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See the Incredible Detroit Renaissance!

Farm-fresh produce is available at Eastern Market year-round. Shed 2 sells fresh produce from local farms on Saturdays all year and Tuesdays June through October.

Maria Perfect Peace plays trumpet and sings classic jazz tunes outside Eastern Market.

Welcome to Hitsville, U.S.A. Detroit's Motown Museum, the original HQ purchased in 1959 by Berry Gordy, is a perfect photo op.

A quote about the city from F. Scott Fitzgerald’s masterpiece, The Great Gatsby.

This gem in a tiny standalone building now known as Rose's Fine Foods was once an abandoned diner. Lucy Carnanghi owns the restaurant with her cousin Molly Mitchell—they say their mission is for all employees to be paid a living wage.

Lucy Carnanghi, co-owner of Rose's Fine Foods.

A sunny outlook at the Museum of Contemporary Art Detroit (MOCAD).

Live DJs and a full food and drink menu are part of the brand-new MOCAD museum café’s modern vibe.

Artist Rob Pruitt has made a painting of President Barack Obama every day at MOCAD since he entered office.

Dancer/actor/massage therapist Fred Simmons rips it up on Belle Isle Park, in the middle of the Detroit River.

Diego Rivera’s four-wall fresco Detroit Industry is one of the Detroit Institute of Arts’ major draws. A 2007 renovation and expansion brought the museum’s number of galleries to more than 100.

A barista demonstrates the fine art of pourover coffee at Astro Coffee.

American manufacturing company Shinola recently opened a factory in Detroit. High-end bicycles are part of the company’s repertoire.

Marquinda Yeager used to work in a Ford plant; now she works at Shinola.

Watch straps are crafted and watches are assembled in Shinola’s Detroit factory. Make an appointment to take a tour.

Musician Harmonica Shaw before his regular show at Cliff Bell’s. Housed in a downtown building designed by architect Albert Kahn, the dazzling bar opened in 1935 and closed 50 years later. It reopened in 2005 and offers live jazz and blues music and a full menu.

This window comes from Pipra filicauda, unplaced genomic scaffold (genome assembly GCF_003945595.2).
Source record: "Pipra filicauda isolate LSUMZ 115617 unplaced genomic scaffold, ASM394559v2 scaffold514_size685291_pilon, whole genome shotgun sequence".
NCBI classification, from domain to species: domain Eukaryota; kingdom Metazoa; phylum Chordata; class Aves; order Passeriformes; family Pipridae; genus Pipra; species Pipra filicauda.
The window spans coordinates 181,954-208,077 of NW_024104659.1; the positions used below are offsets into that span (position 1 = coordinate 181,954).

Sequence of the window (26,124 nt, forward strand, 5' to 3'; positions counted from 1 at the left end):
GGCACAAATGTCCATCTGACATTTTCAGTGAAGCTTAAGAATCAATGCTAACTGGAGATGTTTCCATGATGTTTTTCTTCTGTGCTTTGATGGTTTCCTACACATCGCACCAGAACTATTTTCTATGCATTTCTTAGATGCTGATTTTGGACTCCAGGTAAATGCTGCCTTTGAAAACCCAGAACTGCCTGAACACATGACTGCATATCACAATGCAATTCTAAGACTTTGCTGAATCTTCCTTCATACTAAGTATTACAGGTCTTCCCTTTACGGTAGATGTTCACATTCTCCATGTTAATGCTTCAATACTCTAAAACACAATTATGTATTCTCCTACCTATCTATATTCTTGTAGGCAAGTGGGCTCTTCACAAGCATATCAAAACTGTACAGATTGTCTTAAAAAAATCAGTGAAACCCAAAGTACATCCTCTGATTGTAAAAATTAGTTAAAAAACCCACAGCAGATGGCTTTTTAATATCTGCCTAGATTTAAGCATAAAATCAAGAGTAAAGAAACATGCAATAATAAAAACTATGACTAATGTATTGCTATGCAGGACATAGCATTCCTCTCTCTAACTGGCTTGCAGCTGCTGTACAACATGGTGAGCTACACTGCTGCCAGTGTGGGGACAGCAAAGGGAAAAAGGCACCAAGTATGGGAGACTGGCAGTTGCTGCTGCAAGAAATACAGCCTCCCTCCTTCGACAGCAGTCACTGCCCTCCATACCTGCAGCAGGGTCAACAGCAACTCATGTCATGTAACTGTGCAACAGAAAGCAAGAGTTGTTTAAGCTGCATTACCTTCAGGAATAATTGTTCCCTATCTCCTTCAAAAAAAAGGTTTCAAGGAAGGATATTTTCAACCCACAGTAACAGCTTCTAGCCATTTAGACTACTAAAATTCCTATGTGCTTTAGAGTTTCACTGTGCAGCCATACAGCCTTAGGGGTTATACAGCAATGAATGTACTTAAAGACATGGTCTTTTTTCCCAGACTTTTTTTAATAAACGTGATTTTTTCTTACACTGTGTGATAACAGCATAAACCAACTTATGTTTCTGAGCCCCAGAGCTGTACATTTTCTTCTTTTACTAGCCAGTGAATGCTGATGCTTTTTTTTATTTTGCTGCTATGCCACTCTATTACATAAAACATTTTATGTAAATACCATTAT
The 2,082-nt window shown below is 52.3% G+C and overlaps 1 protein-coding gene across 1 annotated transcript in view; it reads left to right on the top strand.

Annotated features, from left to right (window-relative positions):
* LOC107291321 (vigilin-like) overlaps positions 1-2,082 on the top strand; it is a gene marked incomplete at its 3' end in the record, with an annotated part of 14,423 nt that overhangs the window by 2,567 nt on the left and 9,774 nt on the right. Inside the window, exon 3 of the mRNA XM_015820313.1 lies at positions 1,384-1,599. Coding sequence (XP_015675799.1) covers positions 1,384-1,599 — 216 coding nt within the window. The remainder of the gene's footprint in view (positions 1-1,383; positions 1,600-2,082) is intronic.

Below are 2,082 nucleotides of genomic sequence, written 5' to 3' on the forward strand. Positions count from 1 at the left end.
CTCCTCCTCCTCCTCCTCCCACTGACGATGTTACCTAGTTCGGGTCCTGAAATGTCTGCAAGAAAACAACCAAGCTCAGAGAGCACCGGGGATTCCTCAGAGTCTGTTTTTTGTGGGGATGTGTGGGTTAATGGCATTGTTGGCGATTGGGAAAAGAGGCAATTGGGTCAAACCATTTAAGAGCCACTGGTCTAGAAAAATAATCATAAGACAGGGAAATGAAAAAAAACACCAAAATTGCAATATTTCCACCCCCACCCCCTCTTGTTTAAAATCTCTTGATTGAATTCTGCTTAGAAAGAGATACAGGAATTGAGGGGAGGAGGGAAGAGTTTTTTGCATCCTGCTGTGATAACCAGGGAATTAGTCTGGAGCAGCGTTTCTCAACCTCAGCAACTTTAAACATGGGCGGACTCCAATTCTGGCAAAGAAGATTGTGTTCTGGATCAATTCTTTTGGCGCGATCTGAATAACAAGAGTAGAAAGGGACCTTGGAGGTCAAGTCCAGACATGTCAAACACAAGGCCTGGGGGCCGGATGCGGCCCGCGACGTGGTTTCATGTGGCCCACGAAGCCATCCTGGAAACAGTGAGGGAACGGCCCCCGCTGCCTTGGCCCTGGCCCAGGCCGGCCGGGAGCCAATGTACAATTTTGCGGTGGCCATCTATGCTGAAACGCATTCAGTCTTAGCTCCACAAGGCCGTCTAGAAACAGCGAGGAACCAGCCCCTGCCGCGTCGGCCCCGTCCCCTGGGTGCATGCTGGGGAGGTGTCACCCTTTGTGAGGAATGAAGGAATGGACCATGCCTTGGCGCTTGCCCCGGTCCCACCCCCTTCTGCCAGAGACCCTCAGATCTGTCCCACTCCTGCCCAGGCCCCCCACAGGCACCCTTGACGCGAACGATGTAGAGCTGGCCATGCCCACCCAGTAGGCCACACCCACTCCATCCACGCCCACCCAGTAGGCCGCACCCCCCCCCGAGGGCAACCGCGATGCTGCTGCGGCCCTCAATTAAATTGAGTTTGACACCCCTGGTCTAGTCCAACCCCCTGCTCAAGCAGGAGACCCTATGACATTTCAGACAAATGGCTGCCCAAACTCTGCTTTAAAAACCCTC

Splashes of color on Desmond Street between Waterman and Casgrain. Murals are also plentiful on Southwest Detroit’s main boulevard, Vernor Highway, and at the TAP Gallery, an alley lined with garage-door murals.

The old Grand Trunk railroad line is now a 1.35-mile-long scenic path called the Dequindre Cut Greenway Trail.

A favorite watering hole for Detroit politicians in the 1980s, Café D’Mongo’s Speakeasy closed in the ’90s when the neighborhood became dangerous. Young hipsters pressed owner Larry Mongo to reopen, and in 2008, he did.

Larry Mongo, Owner of D'Mongo's in Detroit.

In 1998, for a handshake, Olayme Dabl was given the property where he now has his bead shop and museum, Dabl's African Bead Gallery. Dabl, a born storyteller, has completely covered his row house in mosaic.

More than 70 new restaurants have sprung up in Detroit in two years.

Gold Cash Gold Pawn Shop's facade is fool’s gold; there’s actually a restaurant inside.

A pawn shop no longer, Gold Cash Gold was converted into a restaurant a year and a half ago.

Sous chef Reid Shipman holds Gold Cash Gold’s signature pickled brine fried chicken with pepper gravy.

A beet trio salad made of chioga beets and Detroit red beets at Gold Cash Gold.

The revolution will be televised, at least according to this street art spotted in a back parking lot in Midtown Detroit.

Detroit is in the midst of a comeback unlike that of any other major American city, including more than 70 new restaurants in two years, gorgeous adaptive re-use of historic hotels and other buildings, and the revitalization of its riverfront. Here, a look at the people and places that are writing the city’s next chapter.

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